Life in the Saffron Forest: Chapter 7

Tipitaka Collection at Wat Vimutti

I men­tioned in an ear­li­er chap­ter that every novice and monk who is ordained must study a for­mal reli­gious instruc­tion (nak tam) or study Pali, or both. Of course it is pos­si­ble to be ordained and to not study at all, but this is not in line with the objec­tives of an ‘ordi­na­tion for learn­ing’ (buat rian). The expres­sion ‘ordi­na­tion for learn­ing’ implies that there is work to be done after the ordi­na­tion cer­e­mo­ny.

Giv­ing out lot­tery num­bers, sprin­kling holy water, com­muning with spir­its, lend­ing out mon­ey offered by the laity to enrich one­self, rush­ing about to gain an offi­cial eccle­si­as­ti­cal title (say of pra kroo or chao khun)—all these actions go against the true objec­tives of ordi­na­tion. The cor­rect path is to pur­sue a spir­i­tu­al study. The term ‘study’ here encom­pass­es gain­ing a pro­found knowl­edge of the Bud­dhist teach­ings, apply­ing this knowl­edge so that it bears fruit in one’s own heart and mind, and then to act as a refuge to the lay peo­ple by offer­ing them teach­ings. This is the true way for dis­ci­ples of the Bud­dha.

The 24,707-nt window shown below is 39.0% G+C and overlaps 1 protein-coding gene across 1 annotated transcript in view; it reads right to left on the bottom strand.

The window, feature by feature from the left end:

The for­mal edu­ca­tion for novices and monks is called the ‘study of Dham­ma’ (pariy­at­ti-dham­ma). It is divid­ed into two sec­tions: the study of for­mal reli­gious edu­ca­tion (nak tam) and the study of the Pali lan­guage. Nak tam has three lev­els: third (dtree), sec­ond (to), and first (ake). Pali stud­ies was for­mer­ly divid­ed into nine lev­els (bprayoke—lit­er­al­ly ‘sen­tence’). Lat­er, the first and sec­ond lev­els were com­bined and referred to as the ‘gram­mar lev­el,’ which one had to study for two years (or for one year if the pupil was excep­tion­al­ly skilled). Once one had fin­ished the gram­mar lev­el one moved on to lev­els 3, 4, etc. This sys­tem was used for a while until the present sys­tem was adopt­ed.